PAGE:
Monitoring Kids’ Media: TV & Streaming

Young, happy girl watches tv

If you’re still with us from last time, we talked about how video games might be different than you remember, and went over some resources you can use to try to keep up. This time, we’ll be talking about something you might be more familiar with: television.

Part 3: TV and Streaming

TV content ratings are old hat right? Everybody knows what the ratings are, what the content descriptors mean, and maybe if you read the manual that came with your service, how to restrict certain content.

Right. So, bear with me here.

Ratings Game

This site has a breakdown of the different ratings and content descriptors that you’ll find on most shows that air on major networks. It even comes with a handy graphic indicating how to read those weirdly arcane symbols that pop up in the corner of the screen.

Screen Shot 2015-06-10 at 2.08.16 PM


That’s all well and good, but like I said, you knew that already. You’re savvy. You grew up with TV, we all did. And some things never change. TV has been getting more graphic, more intense, and more adult than ever before. People have been complaining about this forever.

Getting In-depth

If you find yourself looking for a TV resource for parents, then there’s a good chance you can stumble upon some weird stuff (like I did).

For instance, these guys. They’re against just about every form of media you can imagine and have a real creepy Westboro Baptist Church vibe about them. It’s all very “sign wave-y, fist-in-the-air, not-in-my-backyard” type stuff that’s probably best avoided if you’re looking for a legitimate resource. There is some interesting (potentially skewed) stuff if you look at their “research” section, though you should tread lightly, and take everything with a grain of salt.

A much better resource is Control With Cable, which offers education about how to use your TV’s settings to restrict access, what channels offer kid-friendly or educational entertainment, and even how to stay safe online. They have tons of links for further reading, too. It’s worth digging around in, because it’s got a lot of great information and options for controlling TV and Internet access without having to watch over your kids’ shoulders.

Broadcast Is Dead

TV is going through a renaissance of sorts. A few years ago, television programming was somewhere high-paid Hollywood actors were rarely seen, where budgets were low, and shows were ultimately forgettable.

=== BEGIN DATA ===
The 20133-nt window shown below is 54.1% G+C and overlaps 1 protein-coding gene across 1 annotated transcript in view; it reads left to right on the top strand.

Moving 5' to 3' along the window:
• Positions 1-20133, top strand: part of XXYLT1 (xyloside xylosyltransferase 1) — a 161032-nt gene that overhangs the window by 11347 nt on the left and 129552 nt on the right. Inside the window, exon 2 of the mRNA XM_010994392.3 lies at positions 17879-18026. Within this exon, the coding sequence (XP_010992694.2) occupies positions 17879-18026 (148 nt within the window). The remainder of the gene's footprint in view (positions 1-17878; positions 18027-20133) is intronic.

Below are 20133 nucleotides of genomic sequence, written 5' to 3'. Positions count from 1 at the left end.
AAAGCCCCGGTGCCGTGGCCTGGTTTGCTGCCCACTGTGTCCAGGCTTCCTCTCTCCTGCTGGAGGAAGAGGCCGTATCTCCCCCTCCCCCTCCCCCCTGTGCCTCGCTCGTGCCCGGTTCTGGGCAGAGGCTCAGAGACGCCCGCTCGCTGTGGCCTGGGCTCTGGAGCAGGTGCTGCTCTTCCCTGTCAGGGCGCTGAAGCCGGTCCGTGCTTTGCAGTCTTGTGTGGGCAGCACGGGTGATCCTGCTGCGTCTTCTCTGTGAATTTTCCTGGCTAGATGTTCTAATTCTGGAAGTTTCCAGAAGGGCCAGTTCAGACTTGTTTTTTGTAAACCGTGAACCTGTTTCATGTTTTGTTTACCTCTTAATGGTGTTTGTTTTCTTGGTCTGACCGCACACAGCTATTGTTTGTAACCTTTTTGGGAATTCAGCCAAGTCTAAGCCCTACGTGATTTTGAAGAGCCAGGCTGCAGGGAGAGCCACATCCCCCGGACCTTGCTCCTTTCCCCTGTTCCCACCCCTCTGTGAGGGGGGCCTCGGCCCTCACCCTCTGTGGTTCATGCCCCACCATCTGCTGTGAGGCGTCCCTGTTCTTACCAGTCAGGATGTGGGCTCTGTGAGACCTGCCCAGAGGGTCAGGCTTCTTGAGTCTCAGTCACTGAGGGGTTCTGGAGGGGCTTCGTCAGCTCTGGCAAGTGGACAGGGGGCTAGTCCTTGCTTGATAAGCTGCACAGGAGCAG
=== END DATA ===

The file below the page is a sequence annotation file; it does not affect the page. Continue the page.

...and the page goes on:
Now, there’s no shortage of great programming. It’s on par with feature film, and in some cases, even exceeds it in its ability to tell a story. As a result of the medium expanding, shows are pushing boundaries more, and attracting a more grown-up audience.

The real problem now is that nobody watches TV on TV anymore. The only time I catch an actual broadcast is when Game of Thrones is on, and only because it’s something of a ritual now. Truth be told, I watch it through HBO GO, refreshing like a madman at 9pm EST until it goes live. So, I’m really streaming it, anyway.

And that’s how more and more people are getting their TV today. There are fewer people tuning into broadcasts and more people watching on Netflix, Amazon Instant Video, Hulu, and a plethora of other services, not to mention the On-Demand options through the service providers themselves. And with those aforementioned streaming services, you can watch them on just about any device you have. Laptops, phones, tablets, even video game consoles come enabled with just about every video on demand service.

The best way to combat an issue like this is prevention. Parental controls are available on most of these services. This way, you can restrict content by rating, so your kids have to ask you to unlock the account before they can watch something outside the safe ratings you set. Here are the instructions pages for a few services:

(*Hulu doesn’t offer parental controls writ large quite yet, but offers alternative steps to block adult content)

Unfortunately, I wasn’t able to find a really objective resource like Kids In Mind that focused on television and streaming, but a site I mentioned in the first article of this series called Common Sense Media does a perfectly serviceable job, provided you’re willing to sift through a review, rather than a trim analysis.

Poking around, I also found that they have some great FAQs and articles regarding all kinds of issues involving kids and media, entertainment, and new communications. It’s all under their Parent Concerns section, if you want to take a look.


Kids ingest a ton of media. It’s something of an inescapable fact of modern parenting. Sometimes you might feel like you’re drowning in the amount of media your kids are consuming, and that’s normal. If it gets to be too much, consider taking a day of media detox once a month, biweekly, or even weekly. Even if you’ve got to start at a half day for yourself, it can be good to get away from it for a little while. Make your day Saturday or Sunday so you can plan a family trip.

But when media’s not escapable, it’s most important to stay informed. The only way your kids are going to get into things that aren’t appropriate for them is if you’re not paying attention to what’s going on.

On top of that, talking to your kids about what they’re watching is important, too. If they feel like you’re involved, they’ll be more likely to come to you with things they don’t understand, or when something difficult comes up. There are so many reasons why your kids wouldn’t think to start that conversation, so you have to create an open, safe dialogue for them.

If I’m reiterating, it’s because I can’t overstate how important these two ideas are.

I hope you’ve enjoyed this series on kids and popular entertainment. If you have any suggestions for future posts, or you just want to join in on the conversation, leave a comment below.

Thanks for reading.

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